In the case of a divorce, make sure that there is a policy in place covering the maintenance in the event of death and disability of the ex. Also ensure the policy is owned by you so that you are notified by the assurance company of any default on the payments. You should also ensure that you are the nominated beneficiary so that the proceeds of the policy are paid directly to you outside the estate.

Women on the back foot with financial planning

 

There are 3 factors which determine value of an investment.
Time invested
Amount invested
Return received

Women are on the back foot with all three.

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Time
Women live longer
In the 1800’s women lived to age 33 and men to 31.
Today women live to 83 years and men to 79 years. In general women outlive men by about 5%.
So, woman need to plan their retirement funding more carefully. Living longer means that more provisions need to be made for those extra years.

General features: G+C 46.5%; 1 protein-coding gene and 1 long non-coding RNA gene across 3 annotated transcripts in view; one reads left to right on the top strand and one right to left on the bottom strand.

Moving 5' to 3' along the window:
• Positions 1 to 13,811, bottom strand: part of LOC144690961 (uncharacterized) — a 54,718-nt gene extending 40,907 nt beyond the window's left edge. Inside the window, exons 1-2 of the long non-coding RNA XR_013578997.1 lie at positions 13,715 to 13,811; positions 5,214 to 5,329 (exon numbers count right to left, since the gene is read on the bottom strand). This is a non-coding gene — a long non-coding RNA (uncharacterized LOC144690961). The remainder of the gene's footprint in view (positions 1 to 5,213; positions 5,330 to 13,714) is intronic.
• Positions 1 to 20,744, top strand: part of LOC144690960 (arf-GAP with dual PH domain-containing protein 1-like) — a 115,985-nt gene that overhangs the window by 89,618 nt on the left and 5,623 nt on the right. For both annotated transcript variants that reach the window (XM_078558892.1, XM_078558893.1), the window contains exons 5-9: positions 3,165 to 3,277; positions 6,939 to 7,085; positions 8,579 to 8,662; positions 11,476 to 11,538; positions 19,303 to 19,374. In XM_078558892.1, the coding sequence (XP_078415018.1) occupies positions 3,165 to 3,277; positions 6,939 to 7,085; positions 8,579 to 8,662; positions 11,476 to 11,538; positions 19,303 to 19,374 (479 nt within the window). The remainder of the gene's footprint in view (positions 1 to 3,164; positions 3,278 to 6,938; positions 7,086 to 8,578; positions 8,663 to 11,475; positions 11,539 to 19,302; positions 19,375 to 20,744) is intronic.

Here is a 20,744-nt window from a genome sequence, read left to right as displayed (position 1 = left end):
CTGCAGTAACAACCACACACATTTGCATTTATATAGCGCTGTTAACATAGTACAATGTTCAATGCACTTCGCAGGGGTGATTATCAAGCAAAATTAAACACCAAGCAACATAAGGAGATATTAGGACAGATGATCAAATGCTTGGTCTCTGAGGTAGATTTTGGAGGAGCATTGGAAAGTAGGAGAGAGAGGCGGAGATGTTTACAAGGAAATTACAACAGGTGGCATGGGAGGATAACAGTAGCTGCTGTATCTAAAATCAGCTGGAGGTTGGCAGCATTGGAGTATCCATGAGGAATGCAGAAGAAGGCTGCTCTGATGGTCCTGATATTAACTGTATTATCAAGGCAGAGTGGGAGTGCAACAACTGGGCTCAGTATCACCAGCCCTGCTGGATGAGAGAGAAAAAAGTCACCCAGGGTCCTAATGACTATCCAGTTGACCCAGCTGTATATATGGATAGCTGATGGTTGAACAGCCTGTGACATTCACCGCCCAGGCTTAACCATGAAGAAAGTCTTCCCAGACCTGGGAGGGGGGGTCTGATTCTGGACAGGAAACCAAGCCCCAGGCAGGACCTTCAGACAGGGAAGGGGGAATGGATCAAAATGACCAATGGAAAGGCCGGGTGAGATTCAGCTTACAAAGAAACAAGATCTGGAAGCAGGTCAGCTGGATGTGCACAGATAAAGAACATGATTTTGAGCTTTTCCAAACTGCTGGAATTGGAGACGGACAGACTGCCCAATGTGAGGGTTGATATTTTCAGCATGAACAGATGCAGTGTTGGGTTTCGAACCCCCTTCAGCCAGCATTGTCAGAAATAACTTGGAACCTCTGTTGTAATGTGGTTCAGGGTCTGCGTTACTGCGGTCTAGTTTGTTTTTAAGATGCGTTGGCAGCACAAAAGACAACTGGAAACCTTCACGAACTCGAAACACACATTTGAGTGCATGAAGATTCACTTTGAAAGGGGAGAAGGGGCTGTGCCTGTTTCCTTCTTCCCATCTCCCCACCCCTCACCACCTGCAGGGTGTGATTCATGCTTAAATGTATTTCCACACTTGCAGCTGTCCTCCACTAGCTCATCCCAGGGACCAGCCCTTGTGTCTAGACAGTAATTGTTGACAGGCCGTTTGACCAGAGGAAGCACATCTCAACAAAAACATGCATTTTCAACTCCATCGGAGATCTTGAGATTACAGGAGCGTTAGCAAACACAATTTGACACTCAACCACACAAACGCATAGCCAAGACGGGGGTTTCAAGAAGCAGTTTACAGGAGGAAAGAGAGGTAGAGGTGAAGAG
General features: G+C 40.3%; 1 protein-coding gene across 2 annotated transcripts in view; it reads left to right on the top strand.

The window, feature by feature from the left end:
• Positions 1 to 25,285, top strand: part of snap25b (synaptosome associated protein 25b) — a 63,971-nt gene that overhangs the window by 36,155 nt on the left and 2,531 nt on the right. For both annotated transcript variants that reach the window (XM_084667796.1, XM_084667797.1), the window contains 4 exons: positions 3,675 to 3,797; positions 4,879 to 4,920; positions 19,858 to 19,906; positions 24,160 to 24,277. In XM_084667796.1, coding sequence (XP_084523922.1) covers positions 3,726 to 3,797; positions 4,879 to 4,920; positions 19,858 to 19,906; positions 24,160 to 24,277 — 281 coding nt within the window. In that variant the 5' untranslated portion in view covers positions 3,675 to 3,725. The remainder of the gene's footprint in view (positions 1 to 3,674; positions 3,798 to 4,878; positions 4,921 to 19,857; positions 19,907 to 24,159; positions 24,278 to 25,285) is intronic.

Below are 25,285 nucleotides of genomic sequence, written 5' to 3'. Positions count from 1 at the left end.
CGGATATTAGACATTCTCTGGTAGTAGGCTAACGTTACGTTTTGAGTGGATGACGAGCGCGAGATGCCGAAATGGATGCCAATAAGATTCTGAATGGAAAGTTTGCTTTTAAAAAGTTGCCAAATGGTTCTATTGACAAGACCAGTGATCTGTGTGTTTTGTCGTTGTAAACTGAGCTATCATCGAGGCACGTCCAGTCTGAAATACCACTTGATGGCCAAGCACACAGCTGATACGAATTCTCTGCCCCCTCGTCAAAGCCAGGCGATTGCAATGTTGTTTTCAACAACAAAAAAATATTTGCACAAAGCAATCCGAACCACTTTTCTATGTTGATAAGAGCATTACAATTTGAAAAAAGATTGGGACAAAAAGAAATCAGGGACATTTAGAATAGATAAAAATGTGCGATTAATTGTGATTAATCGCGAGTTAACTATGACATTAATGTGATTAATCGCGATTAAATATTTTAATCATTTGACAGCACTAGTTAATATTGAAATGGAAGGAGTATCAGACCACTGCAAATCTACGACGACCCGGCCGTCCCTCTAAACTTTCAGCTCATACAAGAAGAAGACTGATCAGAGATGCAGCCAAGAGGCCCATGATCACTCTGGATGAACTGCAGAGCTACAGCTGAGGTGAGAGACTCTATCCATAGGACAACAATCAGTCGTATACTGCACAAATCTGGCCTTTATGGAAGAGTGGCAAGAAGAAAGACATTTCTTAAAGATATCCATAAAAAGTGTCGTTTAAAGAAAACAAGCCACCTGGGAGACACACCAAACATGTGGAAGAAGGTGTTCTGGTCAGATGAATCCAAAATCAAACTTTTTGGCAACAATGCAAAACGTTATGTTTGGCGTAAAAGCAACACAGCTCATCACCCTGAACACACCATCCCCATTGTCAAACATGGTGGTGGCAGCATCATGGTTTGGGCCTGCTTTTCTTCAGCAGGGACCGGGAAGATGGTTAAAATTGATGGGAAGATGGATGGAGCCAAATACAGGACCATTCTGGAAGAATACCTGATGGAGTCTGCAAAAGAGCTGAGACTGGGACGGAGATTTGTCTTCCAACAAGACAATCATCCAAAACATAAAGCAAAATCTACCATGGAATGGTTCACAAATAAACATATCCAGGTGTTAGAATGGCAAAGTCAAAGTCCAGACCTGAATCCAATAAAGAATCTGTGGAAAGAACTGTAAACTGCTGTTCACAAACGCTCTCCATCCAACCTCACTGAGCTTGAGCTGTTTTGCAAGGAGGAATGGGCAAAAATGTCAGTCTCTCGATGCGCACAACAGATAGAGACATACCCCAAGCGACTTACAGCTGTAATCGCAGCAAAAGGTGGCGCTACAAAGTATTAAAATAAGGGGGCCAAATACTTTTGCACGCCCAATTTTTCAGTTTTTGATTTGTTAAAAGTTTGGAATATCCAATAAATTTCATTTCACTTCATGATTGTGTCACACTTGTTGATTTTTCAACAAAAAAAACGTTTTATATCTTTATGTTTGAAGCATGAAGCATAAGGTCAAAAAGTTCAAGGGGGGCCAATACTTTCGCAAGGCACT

Amount
Women earn less
Traditionally women have been left behind in the work place. Key positions have often been taken by males. I guess the reasoning has been that women break their employment when they have children. Earning less translates into saving less. Until women are on the same financial footing as their male counter parts their ability to invest more will always be a struggle.

Return
Women are more cautious
Women tend to save for a shorter time as they focus on the day to day needs of the family. This hinders the effect that compounding has on investing. Saving in a cash account will not yield the returns found in equities over time.

Times are changing
There is a strong movement underway where women are being recognised, certainly in the political world.
We can see that Teresa May, the UK’s new Prime Minister, has made the point by being more inclusive appointing more women to her cabinet. It’s no longer a man’s world when you see women like Christine Lagarde heading the IMF, Teresa May Prime Minister of the UK, Angela Merkel leading Germany and Hillary Clinton a possible president of the USA.